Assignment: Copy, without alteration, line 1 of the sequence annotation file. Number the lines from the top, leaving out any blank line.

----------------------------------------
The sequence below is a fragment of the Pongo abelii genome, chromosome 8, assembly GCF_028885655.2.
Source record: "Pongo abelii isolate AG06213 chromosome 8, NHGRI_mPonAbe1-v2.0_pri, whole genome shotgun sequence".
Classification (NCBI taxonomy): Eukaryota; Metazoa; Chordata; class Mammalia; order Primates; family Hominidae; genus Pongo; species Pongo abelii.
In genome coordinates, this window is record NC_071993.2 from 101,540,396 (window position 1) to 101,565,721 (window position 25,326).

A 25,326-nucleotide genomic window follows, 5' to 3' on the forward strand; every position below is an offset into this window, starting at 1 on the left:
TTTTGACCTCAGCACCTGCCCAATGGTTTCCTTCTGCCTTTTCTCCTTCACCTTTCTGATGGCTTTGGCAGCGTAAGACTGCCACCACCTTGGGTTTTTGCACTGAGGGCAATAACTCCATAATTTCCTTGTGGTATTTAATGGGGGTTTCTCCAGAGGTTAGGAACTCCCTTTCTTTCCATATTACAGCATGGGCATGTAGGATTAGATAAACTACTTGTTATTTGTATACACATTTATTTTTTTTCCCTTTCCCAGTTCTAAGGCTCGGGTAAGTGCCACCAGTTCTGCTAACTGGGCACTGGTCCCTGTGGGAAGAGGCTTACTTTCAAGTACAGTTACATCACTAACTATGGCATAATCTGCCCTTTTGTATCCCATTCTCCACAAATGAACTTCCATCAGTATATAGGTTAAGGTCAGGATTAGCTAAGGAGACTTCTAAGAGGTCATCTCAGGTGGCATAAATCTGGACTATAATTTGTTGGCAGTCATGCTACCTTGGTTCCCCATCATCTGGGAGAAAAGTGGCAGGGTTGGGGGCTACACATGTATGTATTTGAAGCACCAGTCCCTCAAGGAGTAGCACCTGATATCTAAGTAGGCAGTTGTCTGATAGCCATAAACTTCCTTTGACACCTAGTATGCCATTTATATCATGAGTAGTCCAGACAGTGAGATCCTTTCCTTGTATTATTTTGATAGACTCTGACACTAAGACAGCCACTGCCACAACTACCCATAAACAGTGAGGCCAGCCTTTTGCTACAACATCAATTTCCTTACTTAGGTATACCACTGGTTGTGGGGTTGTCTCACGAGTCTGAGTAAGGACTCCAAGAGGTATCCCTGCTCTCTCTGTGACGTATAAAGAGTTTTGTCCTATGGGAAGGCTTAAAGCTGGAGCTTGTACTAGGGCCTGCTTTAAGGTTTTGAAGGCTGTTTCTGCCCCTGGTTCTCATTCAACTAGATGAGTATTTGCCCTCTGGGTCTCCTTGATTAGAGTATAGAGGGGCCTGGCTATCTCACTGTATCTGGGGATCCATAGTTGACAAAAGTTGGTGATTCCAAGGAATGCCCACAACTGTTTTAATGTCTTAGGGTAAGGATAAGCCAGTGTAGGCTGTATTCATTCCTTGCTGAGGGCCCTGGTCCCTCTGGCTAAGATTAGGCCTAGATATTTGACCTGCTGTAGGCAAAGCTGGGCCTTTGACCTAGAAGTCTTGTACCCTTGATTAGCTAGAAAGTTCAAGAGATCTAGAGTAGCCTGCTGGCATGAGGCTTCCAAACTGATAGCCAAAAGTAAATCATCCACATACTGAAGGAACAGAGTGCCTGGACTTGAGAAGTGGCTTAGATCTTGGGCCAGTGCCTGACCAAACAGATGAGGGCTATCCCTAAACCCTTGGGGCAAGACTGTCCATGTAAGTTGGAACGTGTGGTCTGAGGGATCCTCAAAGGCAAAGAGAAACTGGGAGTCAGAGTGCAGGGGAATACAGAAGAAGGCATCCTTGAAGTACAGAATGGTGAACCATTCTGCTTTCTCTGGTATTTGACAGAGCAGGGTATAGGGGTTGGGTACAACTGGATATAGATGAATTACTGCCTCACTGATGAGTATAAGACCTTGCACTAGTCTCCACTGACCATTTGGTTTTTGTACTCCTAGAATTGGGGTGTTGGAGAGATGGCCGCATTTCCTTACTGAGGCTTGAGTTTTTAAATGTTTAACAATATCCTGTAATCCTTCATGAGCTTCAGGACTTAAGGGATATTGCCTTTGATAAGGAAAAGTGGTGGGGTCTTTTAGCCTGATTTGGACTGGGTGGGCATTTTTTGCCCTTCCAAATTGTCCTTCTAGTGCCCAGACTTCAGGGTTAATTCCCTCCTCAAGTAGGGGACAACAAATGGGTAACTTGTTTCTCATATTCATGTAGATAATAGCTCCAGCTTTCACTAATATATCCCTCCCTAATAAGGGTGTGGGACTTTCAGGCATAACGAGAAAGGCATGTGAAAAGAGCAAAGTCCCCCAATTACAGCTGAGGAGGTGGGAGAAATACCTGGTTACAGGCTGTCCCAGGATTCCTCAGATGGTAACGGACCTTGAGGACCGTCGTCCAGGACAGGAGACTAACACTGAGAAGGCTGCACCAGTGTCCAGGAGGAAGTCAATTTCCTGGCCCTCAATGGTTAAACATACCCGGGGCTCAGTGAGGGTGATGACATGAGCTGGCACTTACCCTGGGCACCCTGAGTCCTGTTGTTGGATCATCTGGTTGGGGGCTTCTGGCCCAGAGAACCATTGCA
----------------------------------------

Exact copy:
The sequence below is a fragment of the Pongo abelii genome, chromosome 8, assembly GCF_028885655.2.